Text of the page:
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Software spin-out wins funding from Innovation Factory

A potential spin-out driven by AMBS and the computer science department at The University of Manchester has received backing from the Innovation Factory.

The FuSeBMC-AI tool was created by Dr Lucas Cordeiro, Reader in Program Analysis and Cyber-Security, and Dr Kaled Alshmrany from computer sciences with support from Richard Allmendinger, Professor of Applied Artificial Intelligence at AMBS. The tool specifically aims to improve computer source code security and reduce cyber security threats.

There are major challenges in the coding sector around security, quality, and plagiarism. For instance, it is estimated that small UK businesses are targeted by 65,000 cyberattacks daily, costing the average small business thousands of pounds. At the same time, studies have shown that the average computer developer spends almost half their time dealing with maintenance issues and debugging bad or poor-quality code.

Proof of concept

The £30,000 funding from the Innovation Factory, the organisation which drives the commercialisation of the University of Manchester’s innovations and intellectual property, will now be used to create a prototype of the FuSeBMC-AI tool. 
Professor Allmendinger said the idea for the spin-out came on the back of the university’s ongoing project with Cheshire Software Escrow and cyber security specialist SES Secure, with whom it collaborated to produce a proof of concept that allows an AI programme to evaluate source code and discover weaknesses that could lead to security vulnerabilities.

He said: “The computer science department has been looking at identifying security vulnerabilities in computer code for many years. On the back of our work with SES, we realised that the FuSeBMC-AI tool was a strong product in its own right, so we reached out to Innovation Factory. 

“We know that this tool can spot vulnerabilities really well, so the next step is all about how it can then be used to repair code as well. At the end of the day anyone creating code wants to ensure it is safe before operationalising it. We are also using AI to get the most out of the algorithm by allowing it to calibrate itself to the code at hand, making it more adaptable.”


Dr Cordeiro said the University’s systems and software security research group has been developing automated logic-based verification engines for various industrial programming languages, including C/C++, Java, Kotlin, Python, and Solidity.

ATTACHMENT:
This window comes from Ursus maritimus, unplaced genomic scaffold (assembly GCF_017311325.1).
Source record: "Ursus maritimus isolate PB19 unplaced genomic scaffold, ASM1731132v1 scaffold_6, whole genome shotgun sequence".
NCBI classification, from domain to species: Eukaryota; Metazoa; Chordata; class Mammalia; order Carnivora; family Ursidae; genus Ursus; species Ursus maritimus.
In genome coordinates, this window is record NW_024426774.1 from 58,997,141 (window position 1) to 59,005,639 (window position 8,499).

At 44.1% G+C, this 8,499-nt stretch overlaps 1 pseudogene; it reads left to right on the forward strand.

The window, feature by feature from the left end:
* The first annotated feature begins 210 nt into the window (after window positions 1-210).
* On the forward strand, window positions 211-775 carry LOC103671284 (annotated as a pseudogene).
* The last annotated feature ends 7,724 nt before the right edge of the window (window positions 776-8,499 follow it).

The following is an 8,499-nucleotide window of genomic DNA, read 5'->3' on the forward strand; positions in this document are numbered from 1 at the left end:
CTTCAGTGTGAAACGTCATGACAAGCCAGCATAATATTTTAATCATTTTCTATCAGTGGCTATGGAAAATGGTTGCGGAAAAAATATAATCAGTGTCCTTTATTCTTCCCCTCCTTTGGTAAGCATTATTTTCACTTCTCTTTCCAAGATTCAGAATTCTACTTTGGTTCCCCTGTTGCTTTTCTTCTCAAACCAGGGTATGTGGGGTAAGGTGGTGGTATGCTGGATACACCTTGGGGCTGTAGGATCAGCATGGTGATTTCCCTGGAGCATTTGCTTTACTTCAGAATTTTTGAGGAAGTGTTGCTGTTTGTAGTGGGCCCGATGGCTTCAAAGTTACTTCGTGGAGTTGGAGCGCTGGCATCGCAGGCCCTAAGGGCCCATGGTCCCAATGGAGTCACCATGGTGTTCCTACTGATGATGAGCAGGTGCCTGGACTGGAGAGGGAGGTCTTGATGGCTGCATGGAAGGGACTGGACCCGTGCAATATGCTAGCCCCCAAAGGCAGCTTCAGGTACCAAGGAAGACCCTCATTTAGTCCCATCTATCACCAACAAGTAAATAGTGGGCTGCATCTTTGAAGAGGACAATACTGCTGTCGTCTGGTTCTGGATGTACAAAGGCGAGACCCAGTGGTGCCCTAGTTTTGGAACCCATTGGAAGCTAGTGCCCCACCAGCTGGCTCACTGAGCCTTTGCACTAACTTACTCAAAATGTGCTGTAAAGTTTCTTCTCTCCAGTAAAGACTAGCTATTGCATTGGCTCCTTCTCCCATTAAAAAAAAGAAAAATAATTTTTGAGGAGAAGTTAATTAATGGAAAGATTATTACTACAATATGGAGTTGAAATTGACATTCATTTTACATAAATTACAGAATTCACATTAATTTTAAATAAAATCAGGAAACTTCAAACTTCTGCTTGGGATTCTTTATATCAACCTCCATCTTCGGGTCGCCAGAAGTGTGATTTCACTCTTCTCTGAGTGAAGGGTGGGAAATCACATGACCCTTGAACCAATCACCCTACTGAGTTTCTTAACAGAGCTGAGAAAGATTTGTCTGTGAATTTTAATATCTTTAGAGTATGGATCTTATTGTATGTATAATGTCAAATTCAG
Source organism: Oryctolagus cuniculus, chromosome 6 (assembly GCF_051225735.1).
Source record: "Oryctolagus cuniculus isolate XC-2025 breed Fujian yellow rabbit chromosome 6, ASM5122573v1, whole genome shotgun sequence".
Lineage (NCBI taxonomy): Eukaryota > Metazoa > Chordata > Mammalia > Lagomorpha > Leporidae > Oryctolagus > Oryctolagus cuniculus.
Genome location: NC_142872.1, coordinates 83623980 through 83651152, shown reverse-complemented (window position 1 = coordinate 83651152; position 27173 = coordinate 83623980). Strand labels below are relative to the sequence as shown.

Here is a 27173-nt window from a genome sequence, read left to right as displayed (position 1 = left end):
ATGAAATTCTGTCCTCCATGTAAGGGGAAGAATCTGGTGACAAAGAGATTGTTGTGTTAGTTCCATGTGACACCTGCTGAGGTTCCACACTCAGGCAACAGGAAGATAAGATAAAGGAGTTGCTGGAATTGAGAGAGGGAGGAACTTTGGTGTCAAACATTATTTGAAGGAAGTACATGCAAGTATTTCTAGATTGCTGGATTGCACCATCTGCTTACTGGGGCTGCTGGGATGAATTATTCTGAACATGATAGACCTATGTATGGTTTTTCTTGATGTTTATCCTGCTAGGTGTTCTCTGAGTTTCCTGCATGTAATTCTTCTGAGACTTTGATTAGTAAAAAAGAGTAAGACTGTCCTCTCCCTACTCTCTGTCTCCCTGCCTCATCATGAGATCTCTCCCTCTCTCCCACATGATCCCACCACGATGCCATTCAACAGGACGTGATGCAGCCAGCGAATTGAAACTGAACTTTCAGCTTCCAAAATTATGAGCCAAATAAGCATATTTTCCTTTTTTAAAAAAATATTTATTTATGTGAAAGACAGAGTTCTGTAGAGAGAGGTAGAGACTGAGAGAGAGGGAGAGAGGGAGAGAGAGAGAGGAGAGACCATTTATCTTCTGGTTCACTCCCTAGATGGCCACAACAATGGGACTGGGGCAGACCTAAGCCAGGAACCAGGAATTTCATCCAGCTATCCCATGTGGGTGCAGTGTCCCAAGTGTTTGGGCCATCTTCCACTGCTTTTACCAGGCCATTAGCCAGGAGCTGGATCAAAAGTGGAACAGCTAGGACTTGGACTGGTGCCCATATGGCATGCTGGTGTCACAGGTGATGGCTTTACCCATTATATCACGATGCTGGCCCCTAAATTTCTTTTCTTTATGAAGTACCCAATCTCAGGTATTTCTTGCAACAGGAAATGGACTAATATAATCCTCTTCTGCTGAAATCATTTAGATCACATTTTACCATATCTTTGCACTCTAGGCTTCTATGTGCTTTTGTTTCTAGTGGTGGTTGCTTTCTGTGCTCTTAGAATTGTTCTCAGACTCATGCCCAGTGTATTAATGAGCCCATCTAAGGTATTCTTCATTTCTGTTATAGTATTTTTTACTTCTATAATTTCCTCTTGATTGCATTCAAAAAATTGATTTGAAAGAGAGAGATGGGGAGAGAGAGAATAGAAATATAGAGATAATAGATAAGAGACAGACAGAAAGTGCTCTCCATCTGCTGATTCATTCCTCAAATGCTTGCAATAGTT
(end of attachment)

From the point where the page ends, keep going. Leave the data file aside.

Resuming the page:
He added: “We have also made considerable progress in tackling scalability and usability aspects so that our framework can handle larger software systems and different types of run-time errors that are of interest to prevent vulnerabilities in modern software architectures. We also have industrial partners that deploy our research in production to safeguard software systems against vulnerabilities in this increasingly digital and interconnected world.

“Our partnership with Innovation Factory marks an exciting opportunity to extend our research further so that we can empower organisations to construct trustworthy software and AI systems, ensuring reliability, availability, safety, resilience, and security. We aspire to contribute significantly to creating a more secure and robust digital landscape through this collaboration.”

External investment

If the proof of concept is successful, the team will spin-out and seek external investment. Being based in Manchester also brings considerable benefits as the University of Manchester has been at the forefront of the cyber security agenda for several years through its investment in the Centre for Digital Trust and Society. Manchester also has grand ambitions to be a leading global centre for business data security through its GM Digital Strategy.

Rachel Pooley, Invention Discovery Manager at The Innovation Factory, added: “The Innovation Factory is proud to support this innovative proof of concept project that addresses emerging cybersecurity threats head-on. The FuSeBMC-AI tool has great potential to protect organisations and foster a more secure digital landscape. We are excited to support the team in their journey to commercialisation of their cutting-edge research.”

Future work

Tom Sweet, Head of Technology, Escrow and Cyber Security, at SES Secure, added that the company was also keen to pursue this area of research in partnership with the University of Manchester.

“I can see a future that utilises this solution to evaluate code at rest and prevent exploits being created that could otherwise cause significant harm if discovered by malicious actors. This type of machine learning will be especially useful within our industry, where millions of lines of code are held securely on behalf of businesses and developers as part of their risk mitigation strategies.

“The benefit of discovering weaknesses and potential vulnerabilities in advance could save large organisations significant sums of money when you account for the amount of damage a cyber security incident can have and will provide an additional layer of protection against cyber criminals and nation state hackers. I look forward to continuing our work with the University of Manchester and the talented people leading the research project.”